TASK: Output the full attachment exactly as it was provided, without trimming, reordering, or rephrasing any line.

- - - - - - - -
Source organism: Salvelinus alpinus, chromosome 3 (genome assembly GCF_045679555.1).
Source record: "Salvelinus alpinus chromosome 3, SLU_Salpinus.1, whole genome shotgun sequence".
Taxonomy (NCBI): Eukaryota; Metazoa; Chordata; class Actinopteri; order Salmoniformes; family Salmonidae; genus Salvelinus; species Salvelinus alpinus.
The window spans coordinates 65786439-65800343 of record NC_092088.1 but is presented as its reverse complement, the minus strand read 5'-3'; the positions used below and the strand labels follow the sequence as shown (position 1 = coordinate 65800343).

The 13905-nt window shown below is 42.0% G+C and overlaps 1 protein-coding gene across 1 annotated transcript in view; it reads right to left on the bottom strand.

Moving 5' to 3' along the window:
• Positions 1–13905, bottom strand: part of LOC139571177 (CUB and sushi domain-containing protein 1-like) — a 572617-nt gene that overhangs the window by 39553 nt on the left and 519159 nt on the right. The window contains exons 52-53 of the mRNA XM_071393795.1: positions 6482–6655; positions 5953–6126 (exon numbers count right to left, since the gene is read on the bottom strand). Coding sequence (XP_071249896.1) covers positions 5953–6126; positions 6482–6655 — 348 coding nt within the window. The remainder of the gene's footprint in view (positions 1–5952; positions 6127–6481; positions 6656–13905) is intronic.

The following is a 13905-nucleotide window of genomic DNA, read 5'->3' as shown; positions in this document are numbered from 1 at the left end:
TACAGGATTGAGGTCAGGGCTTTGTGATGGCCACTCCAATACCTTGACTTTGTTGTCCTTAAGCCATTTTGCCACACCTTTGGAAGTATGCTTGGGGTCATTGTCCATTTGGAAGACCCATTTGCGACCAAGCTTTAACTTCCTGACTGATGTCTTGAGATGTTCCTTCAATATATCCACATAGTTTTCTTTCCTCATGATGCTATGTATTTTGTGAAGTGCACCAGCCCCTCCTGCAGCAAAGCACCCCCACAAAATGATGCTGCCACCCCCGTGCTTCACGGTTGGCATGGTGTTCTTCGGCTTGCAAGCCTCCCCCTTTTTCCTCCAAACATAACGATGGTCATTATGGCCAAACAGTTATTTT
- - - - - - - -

Source organism: Salvelinus alpinus, chromosome 3 (genome assembly GCF_045679555.1).
Source record: "Salvelinus alpinus chromosome 3, SLU_Salpinus.1, whole genome shotgun sequence".
Taxonomy (NCBI): Eukaryota; Metazoa; Chordata; class Actinopteri; order Salmoniformes; family Salmonidae; genus Salvelinus; species Salvelinus alpinus.
The window spans coordinates 65786439-65800343 of record NC_092088.1 but is presented as its reverse complement, the minus strand read 5'-3'; the positions used below and the strand labels follow the sequence as shown (position 1 = coordinate 65800343).

The 13905-nt window shown below is 42.0% G+C and overlaps 1 protein-coding gene across 1 annotated transcript in view; it reads right to left on the bottom strand.

Moving 5' to 3' along the window:
• Positions 1–13905, bottom strand: part of LOC139571177 (CUB and sushi domain-containing protein 1-like) — a 572617-nt gene that overhangs the window by 39553 nt on the left and 519159 nt on the right. The window contains exons 52-53 of the mRNA XM_071393795.1: positions 6482–6655; positions 5953–6126 (exon numbers count right to left, since the gene is read on the bottom strand). Coding sequence (XP_071249896.1) covers positions 5953–6126; positions 6482–6655 — 348 coding nt within the window. The remainder of the gene's footprint in view (positions 1–5952; positions 6127–6481; positions 6656–13905) is intronic.

The following is a 13905-nucleotide window of genomic DNA, read 5'->3' as shown; positions in this document are numbered from 1 at the left end:
TACAGGATTGAGGTCAGGGCTTTGTGATGGCCACTCCAATACCTTGACTTTGTTGTCCTTAAGCCATTTTGCCACACCTTTGGAAGTATGCTTGGGGTCATTGTCCATTTGGAAGACCCATTTGCGACCAAGCTTTAACTTCCTGACTGATGTCTTGAGATGTTCCTTCAATATATCCACATAGTTTTCTTTCCTCATGATGCTATGTATTTTGTGAAGTGCACCAGCCCCTCCTGCAGCAAAGCACCCCCACAAAATGATGCTGCCACCCCCGTGCTTCACGGTTGGCATGGTGTTCTTCGGCTTGCAAGCCTCCCCCTTTTTCCTCCAAACATAACGATGGTCATTATGGCCAAACAGTTATTTT